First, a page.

Do You Have To Choose Between Having A Dog And Having Kids?

by Christine Burke
Christine Burke is a blogger and freelance writer. Her personal blog,, chronicles her life with her ever budget conscious hubby and blog inspiring two fruit loops. She runs marathons for fun, collects thrift shop shoes, avoids volunteering for the PTA and drinks cheap wine to cope with it all.

For my entire life, I was sure of a lot of things. I was sure I’d grow up and become a nurse and I was certain that I’d travel as much as I possibly could. I was certain there was nothing better than wool socks on a hardwood floor on a winter day and that the feel of fresh sheets on my bed was heavenly. I was confident in my love of the color pink and mint chocolate chip ice cream.

And I knew I’d never, ever, own a dog.


Growing up, my family and I moved all over the country every few years for my dad’s job. Our nomadic existence made it impossible for our family to have a pet, and by the time I was a teenager, I had accepted that it was for the best. Pets were messy. Pets were loud. Pets required kennels and food and walks and toys. Not having a pet in college meant I could drop everything and run away on a ski weekend or trip with my friends. I didn’t have to rush home from work to let a dog out to pee and I didn’t have to worry about my perfect couch being covered in dog hair.

I was free. Unencumbered.


When I married my husband, he, too agreed that a pet didn’t fit into our hectic lifestyle. Both busy with our careers, we told ourselves that it wasn’t fair to an animal to live with us. We’re just too busy, we’d say. We have nothing more to give, we reasoned. We have trips to take, promotions to chase and babies to make. We just couldn’t have a pet.

Then came the kids. And with them came sleepless nights, growth spurts, and more noise than I ever thought possible. Legos littered my family room and Cheerios smashed to smithereens under my feet in my kitchen. I can’t have a pet, I’d say. I have kids. That’s more than enough. My life is full. There was no room in our lives for a pet. I was sure of it.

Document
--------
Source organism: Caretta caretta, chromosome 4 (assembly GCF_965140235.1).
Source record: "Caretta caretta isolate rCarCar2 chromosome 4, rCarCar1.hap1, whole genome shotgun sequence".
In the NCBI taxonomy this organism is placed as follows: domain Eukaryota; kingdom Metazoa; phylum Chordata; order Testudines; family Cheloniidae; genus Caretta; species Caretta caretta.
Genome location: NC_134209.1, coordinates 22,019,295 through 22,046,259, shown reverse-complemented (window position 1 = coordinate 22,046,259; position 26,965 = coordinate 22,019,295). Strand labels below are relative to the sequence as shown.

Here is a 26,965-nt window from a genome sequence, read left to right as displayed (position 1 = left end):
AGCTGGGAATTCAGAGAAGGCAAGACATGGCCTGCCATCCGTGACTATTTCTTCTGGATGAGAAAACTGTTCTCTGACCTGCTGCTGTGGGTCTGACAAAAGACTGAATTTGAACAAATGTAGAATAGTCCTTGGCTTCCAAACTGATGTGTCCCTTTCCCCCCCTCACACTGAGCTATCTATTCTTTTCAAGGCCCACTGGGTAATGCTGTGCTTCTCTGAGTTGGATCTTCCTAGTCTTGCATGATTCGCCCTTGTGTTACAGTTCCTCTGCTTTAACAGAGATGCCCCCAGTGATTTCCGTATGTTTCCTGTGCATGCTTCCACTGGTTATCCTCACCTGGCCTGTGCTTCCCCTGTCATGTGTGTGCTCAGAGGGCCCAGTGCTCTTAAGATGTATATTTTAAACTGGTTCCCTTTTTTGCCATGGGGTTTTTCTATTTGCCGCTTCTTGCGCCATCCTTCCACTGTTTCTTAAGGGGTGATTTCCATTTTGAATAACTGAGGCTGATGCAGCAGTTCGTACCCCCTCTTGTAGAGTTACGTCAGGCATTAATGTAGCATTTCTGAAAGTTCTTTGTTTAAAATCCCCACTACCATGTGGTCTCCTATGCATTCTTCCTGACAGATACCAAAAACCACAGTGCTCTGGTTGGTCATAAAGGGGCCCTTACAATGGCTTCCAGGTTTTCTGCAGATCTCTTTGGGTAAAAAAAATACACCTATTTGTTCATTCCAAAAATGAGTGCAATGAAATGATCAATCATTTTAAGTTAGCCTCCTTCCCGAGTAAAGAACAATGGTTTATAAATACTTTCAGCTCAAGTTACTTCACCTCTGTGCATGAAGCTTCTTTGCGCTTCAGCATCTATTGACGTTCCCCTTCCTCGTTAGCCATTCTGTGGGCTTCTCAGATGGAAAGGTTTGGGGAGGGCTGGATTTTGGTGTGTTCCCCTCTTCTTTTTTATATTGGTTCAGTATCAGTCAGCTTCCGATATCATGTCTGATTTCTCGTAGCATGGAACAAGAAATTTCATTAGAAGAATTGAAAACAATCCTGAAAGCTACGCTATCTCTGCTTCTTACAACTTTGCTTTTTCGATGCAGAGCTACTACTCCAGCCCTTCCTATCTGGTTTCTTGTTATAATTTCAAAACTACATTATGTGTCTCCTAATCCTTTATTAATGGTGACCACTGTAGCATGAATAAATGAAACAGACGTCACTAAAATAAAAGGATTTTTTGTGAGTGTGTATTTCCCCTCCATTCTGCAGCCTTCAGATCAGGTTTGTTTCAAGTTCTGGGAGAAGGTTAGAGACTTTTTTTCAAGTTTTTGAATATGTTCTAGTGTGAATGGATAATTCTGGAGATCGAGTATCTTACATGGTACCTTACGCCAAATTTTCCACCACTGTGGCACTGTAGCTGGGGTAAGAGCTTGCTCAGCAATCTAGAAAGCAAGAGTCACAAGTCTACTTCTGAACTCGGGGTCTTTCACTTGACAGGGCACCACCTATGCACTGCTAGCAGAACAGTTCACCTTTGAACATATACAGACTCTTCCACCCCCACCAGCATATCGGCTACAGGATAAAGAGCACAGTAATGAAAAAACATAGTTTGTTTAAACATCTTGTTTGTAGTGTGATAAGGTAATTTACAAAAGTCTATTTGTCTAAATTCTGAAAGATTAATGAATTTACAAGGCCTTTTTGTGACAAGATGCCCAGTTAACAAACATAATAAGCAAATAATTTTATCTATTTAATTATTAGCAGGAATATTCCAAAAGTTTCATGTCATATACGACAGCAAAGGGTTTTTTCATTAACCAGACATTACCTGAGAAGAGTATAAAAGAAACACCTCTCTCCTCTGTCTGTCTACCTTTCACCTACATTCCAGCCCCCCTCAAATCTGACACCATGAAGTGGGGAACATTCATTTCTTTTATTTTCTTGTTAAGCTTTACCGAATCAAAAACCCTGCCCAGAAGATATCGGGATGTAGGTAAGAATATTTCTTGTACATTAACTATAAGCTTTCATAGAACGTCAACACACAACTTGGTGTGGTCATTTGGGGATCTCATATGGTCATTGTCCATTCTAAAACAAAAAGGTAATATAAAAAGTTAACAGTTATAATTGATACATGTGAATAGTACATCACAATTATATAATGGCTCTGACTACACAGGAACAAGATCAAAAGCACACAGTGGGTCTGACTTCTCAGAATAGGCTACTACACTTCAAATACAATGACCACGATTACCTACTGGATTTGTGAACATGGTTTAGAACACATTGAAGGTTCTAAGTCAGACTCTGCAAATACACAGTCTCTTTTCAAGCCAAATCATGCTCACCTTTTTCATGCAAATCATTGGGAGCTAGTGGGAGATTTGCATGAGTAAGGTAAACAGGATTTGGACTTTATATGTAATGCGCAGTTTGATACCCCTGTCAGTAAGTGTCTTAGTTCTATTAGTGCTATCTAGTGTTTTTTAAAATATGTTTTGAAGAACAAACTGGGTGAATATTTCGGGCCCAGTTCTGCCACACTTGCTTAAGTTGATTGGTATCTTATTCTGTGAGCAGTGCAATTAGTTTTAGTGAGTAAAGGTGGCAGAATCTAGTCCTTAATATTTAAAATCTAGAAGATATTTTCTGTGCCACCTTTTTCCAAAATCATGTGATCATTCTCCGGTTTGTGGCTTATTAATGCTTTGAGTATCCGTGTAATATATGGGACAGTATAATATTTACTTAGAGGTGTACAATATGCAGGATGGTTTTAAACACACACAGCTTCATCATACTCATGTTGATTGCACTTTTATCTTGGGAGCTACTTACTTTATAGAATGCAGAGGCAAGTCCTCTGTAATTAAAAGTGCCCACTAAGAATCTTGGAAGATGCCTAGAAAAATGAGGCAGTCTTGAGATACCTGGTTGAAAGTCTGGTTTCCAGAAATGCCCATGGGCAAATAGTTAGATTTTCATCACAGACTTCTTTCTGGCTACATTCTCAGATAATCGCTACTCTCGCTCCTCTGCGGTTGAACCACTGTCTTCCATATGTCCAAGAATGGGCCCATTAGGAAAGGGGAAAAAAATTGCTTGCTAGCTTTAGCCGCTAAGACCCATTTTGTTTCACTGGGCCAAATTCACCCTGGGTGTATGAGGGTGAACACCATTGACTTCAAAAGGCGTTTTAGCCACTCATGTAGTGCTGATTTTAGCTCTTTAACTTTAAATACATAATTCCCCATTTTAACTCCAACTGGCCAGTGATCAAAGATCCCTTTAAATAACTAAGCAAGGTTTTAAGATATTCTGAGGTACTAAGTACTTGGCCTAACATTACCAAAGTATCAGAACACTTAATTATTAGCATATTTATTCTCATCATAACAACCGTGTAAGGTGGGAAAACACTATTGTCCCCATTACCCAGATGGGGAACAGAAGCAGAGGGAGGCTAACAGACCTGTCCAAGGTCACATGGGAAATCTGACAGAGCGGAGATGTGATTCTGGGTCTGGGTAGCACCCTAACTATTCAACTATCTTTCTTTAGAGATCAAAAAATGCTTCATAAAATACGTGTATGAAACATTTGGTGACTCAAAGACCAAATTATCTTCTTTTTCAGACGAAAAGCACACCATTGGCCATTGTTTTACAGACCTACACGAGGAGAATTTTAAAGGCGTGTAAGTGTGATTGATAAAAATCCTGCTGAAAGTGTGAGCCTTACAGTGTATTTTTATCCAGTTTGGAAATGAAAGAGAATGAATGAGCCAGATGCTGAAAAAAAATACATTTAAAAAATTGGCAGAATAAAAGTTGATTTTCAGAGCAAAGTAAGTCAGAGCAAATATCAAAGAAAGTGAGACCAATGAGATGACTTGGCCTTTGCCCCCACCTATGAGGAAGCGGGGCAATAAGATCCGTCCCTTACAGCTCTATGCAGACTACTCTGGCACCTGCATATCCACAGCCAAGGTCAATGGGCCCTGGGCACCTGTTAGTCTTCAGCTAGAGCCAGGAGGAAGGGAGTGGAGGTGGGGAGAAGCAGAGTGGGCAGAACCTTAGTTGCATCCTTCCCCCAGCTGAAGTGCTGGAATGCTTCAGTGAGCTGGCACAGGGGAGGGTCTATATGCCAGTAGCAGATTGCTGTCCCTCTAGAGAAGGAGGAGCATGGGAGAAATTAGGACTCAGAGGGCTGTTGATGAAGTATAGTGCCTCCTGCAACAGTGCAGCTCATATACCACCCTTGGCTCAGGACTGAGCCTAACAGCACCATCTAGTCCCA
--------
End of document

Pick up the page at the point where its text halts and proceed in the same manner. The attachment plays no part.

And then, one day, I wasn’t sure.

It happened on a bright August day when my children were 10 and 12. We were visiting with friends who’d just gotten a puppy. He’s a mess, my friend said. I’ve been up for four nights straight because he cries in his crate, she lamented. He pees everywhere, she sighed. But, as I saw my children laying on the grass, rolling around with a tiny yellow Labrador, pure joy on their faces, my heart did a double take.


I shocked no one more than myself when I thought, we should get a dog. For a few weeks, I ruminated on my thoughts, waiting to see if the urge to invite an animal into my home was just a knee jerk reaction to seeing an adorable puppy. I was even more shocked to realize that my feelings weren’t changing. I was yearning for a dog, a little bit of life in our house that would complete our chaos.

As I processed my feelings, I interrogated my friends who owned dogs. Could I do it, did they think? Was I cut out to be a dog owner? And all of them, after laughing loudly because they knew how strongly I had opposed having a dog in the past, assured me that I was capable of loving a canine. They also offered to help me wade into the waters of dog ownership.


And yet, I hesitated. I was terrified that I wouldn’t be able to love an animal in the way it deserved. But, I reminded myself of how much a dog would bring to my kids’ lives and told myself that I was doing it for them.

And then a small, white Shih Tzu named Daisy came into my life.

And I knew.


I knew like the day the nurse handed me my infants and I looked into their eyes and knew I’d love them with my whole heart forever. I knew by the way she nuzzled my leg and curled into my lap that she’d always need me in this exact way and I was okay with it. I knew by the way she followed me around the house on that first day, eager to please, excited to explore.

I knew because when I looked into her soft brown eyes, I felt the fear melt away. I could love her, I was certain.

I knew by the way I didn’t lose my patience when she pooped in the house, tail wagging as if to say “Oops, I’m sorry. I forgot.”


And I knew by the way my kids ran off the bus and made a beeline to scoop her up and run to the backyard and play. When I caught a glimpse of them lying in the grass, laughing and giggling like they did on that August day with my friend’s puppy, it was settled.

Daisy was here to stay.

I knew that for sure.